Monday most of us celebrated Martin Luther King Jr. Day to one degree or another, but I imagine that there were some who cursed the day on which he was born.
I can think of two reasons why many of us hold him up as a model to emulate. First, he held up a dream, a vision of a nation with a great deal of racial diversity being united as one people. Second, the way he went about achieving that ideal was nonviolent.
As you read this column, I will be half way around the world at the Asian Lutheran International Conference (ALIC) in Udon Thani, Thailand which gives me a different perspective on how to create unity in the midst of diversity.
This is my third ALIC in 20 years. I’m always struck by the diversity that exists in the part of the world we call Asia. Japan is as culturally different from Thailand as our country is from Mexico in terms of language, food and social norms.
When I was in Tokyo, I was struck by how orderly their society is. When a subway train would pull into the station—always right on time—the crowd on the platform would part to let the passengers getting off get through, and then they would in a businesslike, seemingly rehearsed manner enter the train.
When I was in Hanoi, I experienced the opposite. Many intersections in the narrow streets in the old part of town were unregulated. No traffic lights. No stop signs. The traffic comprised mainly of motor bikes coming from all four directions simply weaving through each other to get where they were going. Talk about chaos!
See, that’s the thing. In the 1960s, the challenge was to attain harmony and justice in the midst of RACIAL diversity. Dr. King led a campaign to end racial discrimination at lunch counters, in corporations and in education. In that regard, our little village has done pretty well. We have had Asian Americans and African Americans serve as council members and this time around we have a white guy and a black man running for mayor.
We have no women seeking that office in April, but no big deal because Lorraine Popelka broke the gender barrier 40 years ago by being elected mayor of Forest Park in 1979 and serving for 12 years.
But in my experience, an even greater challenge is finding some kind of unity in the midst of CULTURAL diversity. For example, one black lady I was interviewing for a story said that she generally felt more at home among educated people—be they black, brown or white—than she did with people of her own race.
The culture we grew up in has a major impact on how we lean into life in terms of our attitudes about time, work ethics, food, style, the expression of emotions, piety, respect for authority, compliance with rules and on and on and on.
Back to ALIC. So how do these people from 16 countries, many different cultures, and whose primary languages span the gamut from Mandarin to Tagalog to Korean, find any common ground? Delegates from Hong Kong are used to eating with chop sticks while Thais use spoons and forks. Koreans love kimchi, Japanese go for sushi, and Indians get into roti.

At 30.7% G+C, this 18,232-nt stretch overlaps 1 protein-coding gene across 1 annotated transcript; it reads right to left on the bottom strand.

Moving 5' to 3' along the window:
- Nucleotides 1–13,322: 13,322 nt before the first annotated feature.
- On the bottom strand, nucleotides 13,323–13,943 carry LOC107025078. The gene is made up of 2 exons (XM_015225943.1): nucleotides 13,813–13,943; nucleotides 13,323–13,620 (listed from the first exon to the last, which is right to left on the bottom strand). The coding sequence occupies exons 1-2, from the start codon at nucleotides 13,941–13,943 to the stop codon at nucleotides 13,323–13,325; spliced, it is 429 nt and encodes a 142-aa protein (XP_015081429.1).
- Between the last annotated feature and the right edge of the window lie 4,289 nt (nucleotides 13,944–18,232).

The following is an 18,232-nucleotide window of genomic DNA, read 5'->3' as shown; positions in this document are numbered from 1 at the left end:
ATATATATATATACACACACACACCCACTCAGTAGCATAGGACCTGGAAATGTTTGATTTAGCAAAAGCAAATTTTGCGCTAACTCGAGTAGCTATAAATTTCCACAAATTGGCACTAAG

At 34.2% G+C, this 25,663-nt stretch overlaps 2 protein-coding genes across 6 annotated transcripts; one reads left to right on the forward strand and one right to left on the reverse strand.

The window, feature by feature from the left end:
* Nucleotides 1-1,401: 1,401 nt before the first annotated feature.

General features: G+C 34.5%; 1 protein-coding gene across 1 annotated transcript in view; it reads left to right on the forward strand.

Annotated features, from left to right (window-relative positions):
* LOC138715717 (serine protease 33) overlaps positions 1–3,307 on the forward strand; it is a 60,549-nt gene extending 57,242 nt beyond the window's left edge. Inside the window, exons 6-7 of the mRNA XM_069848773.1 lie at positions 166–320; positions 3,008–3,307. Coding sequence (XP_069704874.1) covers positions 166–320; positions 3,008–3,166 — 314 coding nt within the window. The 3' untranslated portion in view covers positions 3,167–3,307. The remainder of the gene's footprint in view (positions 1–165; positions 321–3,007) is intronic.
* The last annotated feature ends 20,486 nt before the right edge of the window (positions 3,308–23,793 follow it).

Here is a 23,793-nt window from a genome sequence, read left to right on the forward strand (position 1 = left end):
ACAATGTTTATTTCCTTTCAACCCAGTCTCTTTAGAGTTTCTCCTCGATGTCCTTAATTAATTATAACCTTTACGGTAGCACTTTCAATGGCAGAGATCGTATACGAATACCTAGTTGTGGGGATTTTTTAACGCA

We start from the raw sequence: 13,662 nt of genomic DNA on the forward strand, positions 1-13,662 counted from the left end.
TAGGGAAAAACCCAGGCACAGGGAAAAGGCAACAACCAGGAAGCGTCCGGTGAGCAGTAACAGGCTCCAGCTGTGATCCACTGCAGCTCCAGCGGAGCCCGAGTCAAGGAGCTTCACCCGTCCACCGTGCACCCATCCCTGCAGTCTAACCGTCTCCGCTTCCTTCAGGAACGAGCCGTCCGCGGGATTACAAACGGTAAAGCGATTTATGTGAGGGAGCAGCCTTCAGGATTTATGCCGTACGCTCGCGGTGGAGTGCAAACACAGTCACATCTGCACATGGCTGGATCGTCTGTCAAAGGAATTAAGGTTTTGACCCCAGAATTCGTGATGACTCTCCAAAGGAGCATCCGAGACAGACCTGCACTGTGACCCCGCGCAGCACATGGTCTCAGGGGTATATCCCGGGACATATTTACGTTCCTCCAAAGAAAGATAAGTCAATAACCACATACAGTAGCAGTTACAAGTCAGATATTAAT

At ALIC they find common ground by agreeing to use English during the conference plenary sessions, a language which for 99 percent of the participants is not their mother tongue. They make that sacrifice because they want to get something done more than they want to have their own way and English, for better for worse, is the lingua franca of the world today.
They also find common ground in being Christian, a minority religion in Asia, and Lutheran which is a small denominational minority within the larger religious minority.
They all have to, at least temporarily, loosen their grip on their heart languages, favorite foods and many other things in their cultures which make up their comfort zones back home. They also find common ground in the fact they share not only a common religious faith—the Christian religion—but also the same denominational Lutheran slice of that faith.
So, on the one hand, birds which are not of the same feather flock together by using a common but second language. On the other hand, if you look under their skin and cultural perspectives, they are very homogeneous in terms of what they believe.
That, it seems to me, is part of the challenge that either Chris Harris or Rory Hoskins will have when elected mayor. We have diversity in terms of what business owners expect from the village and what residents want. We see things differently in terms of religious faith or absence of it. We have generational differences.
The coming debate, for example, over how to reduce the village’s debt will certainly include differences in perspective. Do we increase taxes paid by businesses or taxes paid mainly by residents? Or, if we cut services, do we eliminate snow plowing on the sidewalks of the whole town, of businesses only, or just residential neighborhoods.
Like the participants at ALIC in Udon Thani, we will have to find some common foundational values to build on and some kind of common language to talk about how we will spend limited resources in a community where the needs are much larger than the resources available to meet them.
Dr. King said that people “often hate each other because they fear each other; they fear each other because they don’t know each other; they don’t know each other because they cannot communicate; they cannot communicate because they are separated.”
If that is true, then it seems to me that one of the first orders of business for either Rory or Chris will be to get as much of the diversity in Forest Park as they can together in the same place(s) for the purpose of discovering what values all segments of the town have in common and thereby create a language we can use to talk about the issues facing us in a collaborative way.
If it requires free beer and nachos to entice people to come out, I’ll chip in something to make it happen.